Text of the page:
(3) Wolthers M., Charlet L., Van Cappellen P., 2004. The surface chemistry of carbonates, a new approach. In: Water-Rock Interaction 2004 (Wanty, R.B., Seal II, R.R., eds.) pp 781-784, Taylor and Francis Group, London.

(2) Wolthers M., Van der Gaast S.J., Rickard D., 2003. The structure of disordered mackinawite. Am. Mineral. 88, 2007-2015. or PDF with subscription.

(1) Wolthers M., Charlet L., van der Weijden C.H., 2003. Arsenic sorption onto disordered mackinawite as a control on the mobility of arsenic in the ambient sulphidic environment. J. Phys. IV France 107, pp 1377–1380. DOI: 10.1051/jp4:20030558.


Outreach activities:

In 2011, I lectured within the Darwin Summer School. Furthermore, I have written several reports with the aim to translate scientific knowledge for end-users such as drinking water companies and waste storage managers:

Wolthers M., 2005. Reactivity of bentonite: an additive model applied to uranyl sorption. ANDRA report D.RP.0LGT.05.002, 27 p.
Wolthers M., 2004. Advances in the development of a mixed-component surface model for radionuclide sorption onto bentonite MX-80. ANDRA report D.RP.0LGT.04.003, 26p.
Wolthers M., 2004. Radionuclide immobilization by sorption onto bentonite MX-80: the development of a mixed-component surface model. ANDRA report D.RP.0LGT.04.001, 19 p.
Wolthers M., 2003. Radionuclide immobilization by bentonite, describing the role of accessory minerals with a mixed-component surface model. ANDRA report D.RP.0LGT.03.003, 24 p.
Wolthers M., 2003. Radionuclide immobilization by sorption onto bentonite MX-80; the role of accessory minerals. ANDRA report D.RP.0LGT.03.001, 15 p.
Wolthers M., Passier H.F., 2002. Wat is pyriet? Chapter 2 of the Pyrite Workgroup CD-ROM pp 8-14.


Abstracts (published, selection):

Wolthers M., Nehrke G., Van Cappellen P., 2010. Calcite growth rate and solution composition.Geochim. Cosmochim. Acta 74, Supplement 1, p A1139.
Wolthers M., Charlet L., Van Cappellen P., 2009. Carbonate mineral surface charge and potential reevaluated. Abstr. Papers A.C.S., GEOC 77.
Wolthers M., Van Cappellen P., Charlet L., 2007. Surface charge and potential of carbonate minerals. Geochim. Cosmochim. Acta 71, Supplement 1, p A1125.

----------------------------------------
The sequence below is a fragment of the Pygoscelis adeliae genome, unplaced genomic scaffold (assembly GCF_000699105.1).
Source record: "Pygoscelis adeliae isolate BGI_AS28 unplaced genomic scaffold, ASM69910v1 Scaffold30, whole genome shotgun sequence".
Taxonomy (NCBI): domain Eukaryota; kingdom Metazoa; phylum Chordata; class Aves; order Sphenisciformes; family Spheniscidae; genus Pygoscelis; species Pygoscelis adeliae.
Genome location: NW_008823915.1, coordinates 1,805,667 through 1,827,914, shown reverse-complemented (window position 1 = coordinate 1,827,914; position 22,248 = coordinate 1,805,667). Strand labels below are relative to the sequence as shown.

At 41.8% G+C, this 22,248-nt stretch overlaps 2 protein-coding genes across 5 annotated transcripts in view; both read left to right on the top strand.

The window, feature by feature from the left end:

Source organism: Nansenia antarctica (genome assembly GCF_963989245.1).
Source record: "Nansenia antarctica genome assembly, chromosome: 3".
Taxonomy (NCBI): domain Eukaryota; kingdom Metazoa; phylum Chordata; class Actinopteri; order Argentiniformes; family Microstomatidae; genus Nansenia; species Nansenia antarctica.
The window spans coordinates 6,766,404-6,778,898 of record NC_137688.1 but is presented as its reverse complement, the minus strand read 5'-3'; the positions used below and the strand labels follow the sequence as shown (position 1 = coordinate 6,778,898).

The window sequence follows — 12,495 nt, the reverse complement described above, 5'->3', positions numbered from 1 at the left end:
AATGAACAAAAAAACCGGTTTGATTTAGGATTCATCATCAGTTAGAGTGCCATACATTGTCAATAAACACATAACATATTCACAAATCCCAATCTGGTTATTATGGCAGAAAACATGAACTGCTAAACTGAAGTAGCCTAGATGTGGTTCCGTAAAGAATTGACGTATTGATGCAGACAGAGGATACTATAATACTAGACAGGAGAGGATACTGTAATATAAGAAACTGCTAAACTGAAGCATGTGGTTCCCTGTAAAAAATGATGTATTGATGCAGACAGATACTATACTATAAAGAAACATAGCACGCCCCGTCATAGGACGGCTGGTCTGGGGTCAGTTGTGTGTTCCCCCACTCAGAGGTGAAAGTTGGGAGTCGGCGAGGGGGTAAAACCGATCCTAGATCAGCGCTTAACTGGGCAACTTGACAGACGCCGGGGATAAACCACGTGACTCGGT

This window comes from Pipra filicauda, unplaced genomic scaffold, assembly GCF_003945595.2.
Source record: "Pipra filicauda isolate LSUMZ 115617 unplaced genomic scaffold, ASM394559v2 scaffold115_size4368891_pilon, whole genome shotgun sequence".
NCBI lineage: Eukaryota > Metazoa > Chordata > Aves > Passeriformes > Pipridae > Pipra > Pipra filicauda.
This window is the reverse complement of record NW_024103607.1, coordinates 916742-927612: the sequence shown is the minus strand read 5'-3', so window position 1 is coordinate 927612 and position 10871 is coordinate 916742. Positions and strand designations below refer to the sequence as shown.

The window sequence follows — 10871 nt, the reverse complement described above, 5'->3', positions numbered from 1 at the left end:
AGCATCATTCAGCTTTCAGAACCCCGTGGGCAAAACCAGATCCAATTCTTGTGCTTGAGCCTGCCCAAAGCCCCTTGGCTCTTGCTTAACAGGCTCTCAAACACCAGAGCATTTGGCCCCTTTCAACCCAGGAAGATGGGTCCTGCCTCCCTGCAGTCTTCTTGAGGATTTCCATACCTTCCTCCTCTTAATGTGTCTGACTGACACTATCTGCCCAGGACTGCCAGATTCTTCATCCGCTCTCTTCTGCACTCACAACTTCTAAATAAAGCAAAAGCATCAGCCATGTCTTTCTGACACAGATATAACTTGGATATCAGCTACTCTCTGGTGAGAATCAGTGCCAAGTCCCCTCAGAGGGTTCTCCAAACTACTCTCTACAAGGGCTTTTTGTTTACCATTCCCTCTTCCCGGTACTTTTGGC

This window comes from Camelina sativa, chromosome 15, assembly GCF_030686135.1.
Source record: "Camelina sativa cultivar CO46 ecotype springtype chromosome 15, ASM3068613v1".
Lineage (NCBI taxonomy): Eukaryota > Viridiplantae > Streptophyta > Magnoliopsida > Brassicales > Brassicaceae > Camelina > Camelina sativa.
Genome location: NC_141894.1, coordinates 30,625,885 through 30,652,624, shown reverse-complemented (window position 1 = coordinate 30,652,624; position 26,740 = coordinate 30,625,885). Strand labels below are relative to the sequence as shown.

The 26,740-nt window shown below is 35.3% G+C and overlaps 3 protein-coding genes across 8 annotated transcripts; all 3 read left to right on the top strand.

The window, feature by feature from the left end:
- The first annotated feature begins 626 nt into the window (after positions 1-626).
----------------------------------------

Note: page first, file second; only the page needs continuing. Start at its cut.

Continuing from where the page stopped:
Wolthers M., Charlet L., Tournassat C., 2006. Surface chemistry of bentonite: an additive model applied to uranyl sorption. In: Surface Complexation Modelling (Ed. J. Lützenkirchen), Interface Science and Technology, volume 11, Elsevier Ltd as an Academic Press imprint, 539-554.
Wolthers M., Rickard D., Charlet L., 2006. Structure and reactivity of FeS. Abstr. Papers A.C.S., GEOC 107.
Wolthers M., Charlet L., Van Cappellen P., 2004. The surface chemistry of carbonates, a new approach. In: Water–Rock Interaction 2004 (Wanty, R.B., Seal II, R.R., eds.) 781–784, Balkema, Leiden.
Rickard D., Wolthers M., Van der Gaast S. J., Butler I., Luther G., Griffiths A., Oldroyd A., 2003. Clusters and iron(II) monosulfide. Abstr. Papers A.C.S. 225, U912.





Invited Presentations


(10) Wolthers, M. , 2012. Building Biominerals. Monthly meeting of the London Palaeoclimate Group, Imperial College, London, U.K..

(9) Wolthers, M. , Nehrke G., Van Cappellen P., 2011. Calcite growth rate and solution composition. C-Seminar cycle of the AWI, Bremerhaven, Germany.

(8) Wolthers M., Charlet L., Van Cappellen P., 2010. Carbonate mineral surface chemistry: a surface structural model. Invited replacement of keynote lecture, Goldschmidt conference 2010, Knoxville, U.S.A.

(7) Wolthers M., Charlet L., Van Cappellen P., 2009. Carbonate mineral surface charge and potential reevaluated. American Chemical Society Meeting , Salt Lake City, U.S.A., March 2009.

(6) Wolther M., Mineral surface reactivity of iron sulphides and divalent metal carbonates. Seminar Series, Institut für Nukleare Entsorgung, Forschungszentrum Karlsruhe, Karlsruhe, Germany, May 2008.

(5) Wolthers M., Langezaal A.M. , Meysman F. , van Lith Y. , Ernst S. , Van der Zwaan G.J. 2007. Microhabitat distribution of benthic foraminifera. Darwin Days, The Netherlands, April 2007.

(4) Wolthers M., Rickard D., Charlet L., 2006. Structure and reactivity of FeS. American Chemical Society Fall Meeting, San Fransisco, U.S.A., September 2006.

(3) Wolthers M., Charlet L., Van Cappellen P., 2004. The surface chemistry of carbonates. Talk within the C-Seminar cycle of the Alfred Wegener Institute, Bremerhaven, Germany, September 2004.

(2) Wolthers M., 2004. Mackinawite surface chemistry. Journée scientifique de l'IMBG 'Le soufre et les métaux: Importance dans les sciences de l'univers et du vivant.' Grenoble, France, March 2004.

(1) Wolthers M., Rickard D., van der Weijden C.H., 2000. Arsenic incorporation into pyrite at low temperature. Talk at the meeting of the Kring Aardse Materialen of the Royal Geological and Mining Society of the Netherlands KNGMG, Utrecht, the Netherlands, December 2000.




©Mariëtte Wolthers
This webpage, initially developed in HTML Kit, was last updated March 2013.